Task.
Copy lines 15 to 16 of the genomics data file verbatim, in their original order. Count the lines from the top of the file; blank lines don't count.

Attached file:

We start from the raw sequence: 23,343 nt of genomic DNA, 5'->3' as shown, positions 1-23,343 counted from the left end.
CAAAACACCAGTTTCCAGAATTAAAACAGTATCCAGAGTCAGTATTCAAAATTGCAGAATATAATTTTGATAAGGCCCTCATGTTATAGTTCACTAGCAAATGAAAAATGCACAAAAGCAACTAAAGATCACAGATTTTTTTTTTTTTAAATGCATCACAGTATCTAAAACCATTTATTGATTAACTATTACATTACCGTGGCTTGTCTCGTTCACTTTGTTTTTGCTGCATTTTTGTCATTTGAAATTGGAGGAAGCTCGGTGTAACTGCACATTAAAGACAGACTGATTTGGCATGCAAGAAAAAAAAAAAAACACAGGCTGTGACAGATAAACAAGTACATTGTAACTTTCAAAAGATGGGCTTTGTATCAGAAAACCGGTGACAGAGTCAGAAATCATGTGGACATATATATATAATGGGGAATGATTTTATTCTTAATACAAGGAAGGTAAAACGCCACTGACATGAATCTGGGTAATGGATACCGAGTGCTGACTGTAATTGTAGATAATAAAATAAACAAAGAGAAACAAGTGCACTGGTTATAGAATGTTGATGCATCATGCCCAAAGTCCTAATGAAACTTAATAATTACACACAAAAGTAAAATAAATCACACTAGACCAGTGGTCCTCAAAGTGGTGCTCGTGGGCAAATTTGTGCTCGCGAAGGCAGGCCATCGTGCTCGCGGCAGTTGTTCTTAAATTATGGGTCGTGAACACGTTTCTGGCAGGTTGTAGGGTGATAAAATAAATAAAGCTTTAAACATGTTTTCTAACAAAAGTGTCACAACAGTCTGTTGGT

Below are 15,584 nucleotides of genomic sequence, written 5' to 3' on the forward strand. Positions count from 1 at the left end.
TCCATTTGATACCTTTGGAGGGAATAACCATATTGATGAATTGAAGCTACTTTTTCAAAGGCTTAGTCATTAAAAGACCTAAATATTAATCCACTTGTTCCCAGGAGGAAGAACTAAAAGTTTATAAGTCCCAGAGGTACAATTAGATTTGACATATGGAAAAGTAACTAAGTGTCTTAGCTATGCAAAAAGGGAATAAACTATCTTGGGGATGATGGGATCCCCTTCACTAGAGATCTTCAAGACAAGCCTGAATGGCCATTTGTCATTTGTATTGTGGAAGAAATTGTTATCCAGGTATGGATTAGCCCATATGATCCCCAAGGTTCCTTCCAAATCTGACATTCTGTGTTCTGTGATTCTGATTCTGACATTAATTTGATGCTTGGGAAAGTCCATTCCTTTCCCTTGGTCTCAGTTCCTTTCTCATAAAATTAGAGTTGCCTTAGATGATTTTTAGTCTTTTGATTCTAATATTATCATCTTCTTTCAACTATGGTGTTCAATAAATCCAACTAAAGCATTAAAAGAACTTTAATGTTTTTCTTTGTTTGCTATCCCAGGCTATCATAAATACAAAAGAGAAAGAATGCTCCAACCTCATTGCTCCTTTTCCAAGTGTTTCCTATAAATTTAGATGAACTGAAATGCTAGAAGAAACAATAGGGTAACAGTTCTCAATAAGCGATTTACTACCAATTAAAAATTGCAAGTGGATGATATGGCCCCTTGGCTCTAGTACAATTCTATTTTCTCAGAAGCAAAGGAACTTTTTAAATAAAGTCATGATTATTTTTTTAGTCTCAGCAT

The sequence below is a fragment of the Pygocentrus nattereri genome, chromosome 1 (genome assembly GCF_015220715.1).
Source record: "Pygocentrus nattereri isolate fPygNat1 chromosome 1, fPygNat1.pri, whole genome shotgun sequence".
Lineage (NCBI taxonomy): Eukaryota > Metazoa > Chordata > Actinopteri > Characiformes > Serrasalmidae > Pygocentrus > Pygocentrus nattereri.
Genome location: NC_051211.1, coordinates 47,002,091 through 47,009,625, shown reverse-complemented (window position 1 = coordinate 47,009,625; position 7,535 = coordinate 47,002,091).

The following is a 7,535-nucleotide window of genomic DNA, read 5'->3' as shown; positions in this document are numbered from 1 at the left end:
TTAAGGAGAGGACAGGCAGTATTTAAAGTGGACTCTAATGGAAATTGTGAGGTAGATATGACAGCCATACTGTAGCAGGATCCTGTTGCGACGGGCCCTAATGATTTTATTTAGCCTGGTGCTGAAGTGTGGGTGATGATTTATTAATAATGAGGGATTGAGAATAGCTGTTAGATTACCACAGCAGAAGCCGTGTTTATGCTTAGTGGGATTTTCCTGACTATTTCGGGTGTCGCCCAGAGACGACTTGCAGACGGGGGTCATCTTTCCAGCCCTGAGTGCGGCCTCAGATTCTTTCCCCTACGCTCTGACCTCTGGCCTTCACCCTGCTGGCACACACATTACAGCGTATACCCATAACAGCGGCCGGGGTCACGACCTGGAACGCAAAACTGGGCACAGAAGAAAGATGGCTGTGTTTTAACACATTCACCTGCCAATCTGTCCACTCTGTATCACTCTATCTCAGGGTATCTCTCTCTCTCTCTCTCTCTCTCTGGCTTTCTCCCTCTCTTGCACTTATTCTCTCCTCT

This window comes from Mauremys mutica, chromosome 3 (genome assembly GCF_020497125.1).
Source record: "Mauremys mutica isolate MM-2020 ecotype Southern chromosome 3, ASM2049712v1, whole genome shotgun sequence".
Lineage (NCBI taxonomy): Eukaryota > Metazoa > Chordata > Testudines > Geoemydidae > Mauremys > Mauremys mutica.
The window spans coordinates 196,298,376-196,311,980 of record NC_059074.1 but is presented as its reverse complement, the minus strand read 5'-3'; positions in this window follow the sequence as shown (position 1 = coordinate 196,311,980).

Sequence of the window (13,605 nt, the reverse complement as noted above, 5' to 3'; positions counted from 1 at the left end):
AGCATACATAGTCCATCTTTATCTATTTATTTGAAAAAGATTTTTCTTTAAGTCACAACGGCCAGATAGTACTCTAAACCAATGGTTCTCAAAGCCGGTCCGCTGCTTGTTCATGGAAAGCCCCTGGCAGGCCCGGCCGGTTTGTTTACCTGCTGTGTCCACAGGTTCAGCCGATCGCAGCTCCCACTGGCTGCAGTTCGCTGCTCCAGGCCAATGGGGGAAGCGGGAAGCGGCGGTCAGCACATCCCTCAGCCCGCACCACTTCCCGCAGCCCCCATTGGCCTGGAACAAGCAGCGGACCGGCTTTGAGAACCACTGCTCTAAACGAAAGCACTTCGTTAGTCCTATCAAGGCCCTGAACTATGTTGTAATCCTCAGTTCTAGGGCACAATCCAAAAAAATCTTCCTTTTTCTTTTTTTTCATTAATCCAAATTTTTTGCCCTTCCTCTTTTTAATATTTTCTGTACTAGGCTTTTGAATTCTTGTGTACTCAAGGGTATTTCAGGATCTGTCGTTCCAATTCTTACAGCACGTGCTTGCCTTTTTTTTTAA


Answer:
Sequence of the window (13,605 nt, the reverse complement as noted above, 5' to 3'; positions counted from 1 at the left end):
AGCATACATAGTCCATCTTTATCTATTTATTTGAAAAAGATTTTTCTTTAAGTCACAACGGCCAGATAGTACTCTAAACCAATGGTTCTCAAAGCCGGTCCGCTGCTTGTTCATGGAAAGCCCCTGGCAGGCCCGGCCGGTTTGTTTACCTGCTGTGTCCACAGGTTCAGCCGATCGCAGCTCCCACTGGCTGCAGTTCGCTGCTCCAGGCCAATGGGGGAAGCGGGAAGCGGCGGTCAGCACATCCCTCAGCCCGCACCACTTCCCGCAGCCCCCATTGGCCTGGAACAAGCAGCGGACCGGCTTTGAGAACCACTGCTCTAAACGAAAGCACTTCGTTAGTCCTATCAAGGCCCTGAACTATGTTGTAATCCTCAGTTCTAGGGCACAATCCAAAAAAATCTTCCTTTTTCTTTTTTTTCATTAATCCAAATTTTTTGCCCTTCCTCTTTTTAATATTTTCTGTACTAGGCTTTTGAATTCTTGTGTACTCAAGGGTATTTCAGGATCTGTCGTTCCAATTCTTACAGCACGTGCTTGCCTTTTTTTTTAA